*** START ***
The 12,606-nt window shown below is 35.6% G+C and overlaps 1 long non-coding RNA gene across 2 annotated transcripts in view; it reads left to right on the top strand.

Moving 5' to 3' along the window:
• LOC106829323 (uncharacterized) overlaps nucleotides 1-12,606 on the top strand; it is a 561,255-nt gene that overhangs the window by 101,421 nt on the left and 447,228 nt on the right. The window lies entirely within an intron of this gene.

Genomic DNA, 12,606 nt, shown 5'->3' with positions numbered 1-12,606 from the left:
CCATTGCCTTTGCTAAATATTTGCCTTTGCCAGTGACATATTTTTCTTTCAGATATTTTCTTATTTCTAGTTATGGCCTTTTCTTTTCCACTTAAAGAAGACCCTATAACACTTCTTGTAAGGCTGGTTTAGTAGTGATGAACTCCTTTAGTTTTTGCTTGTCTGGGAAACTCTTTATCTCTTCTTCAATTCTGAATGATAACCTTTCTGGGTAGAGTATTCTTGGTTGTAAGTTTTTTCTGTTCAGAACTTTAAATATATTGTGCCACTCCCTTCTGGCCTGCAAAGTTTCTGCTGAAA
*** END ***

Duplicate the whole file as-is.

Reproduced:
The 12,606-nt window shown below is 35.6% G+C and overlaps 1 long non-coding RNA gene across 2 annotated transcripts in view; it reads left to right on the top strand.

Moving 5' to 3' along the window:
• LOC106829323 (uncharacterized) overlaps nucleotides 1-12,606 on the top strand; it is a 561,255-nt gene that overhangs the window by 101,421 nt on the left and 447,228 nt on the right. The window lies entirely within an intron of this gene.

Genomic DNA, 12,606 nt, shown 5'->3' with positions numbered 1-12,606 from the left:
CCATTGCCTTTGCTAAATATTTGCCTTTGCCAGTGACATATTTTTCTTTCAGATATTTTCTTATTTCTAGTTATGGCCTTTTCTTTTCCACTTAAAGAAGACCCTATAACACTTCTTGTAAGGCTGGTTTAGTAGTGATGAACTCCTTTAGTTTTTGCTTGTCTGGGAAACTCTTTATCTCTTCTTCAATTCTGAATGATAACCTTTCTGGGTAGAGTATTCTTGGTTGTAAGTTTTTTCTGTTCAGAACTTTAAATATATTGTGCCACTCCCTTCTGGCCTGCAAAGTTTCTGCTGAAA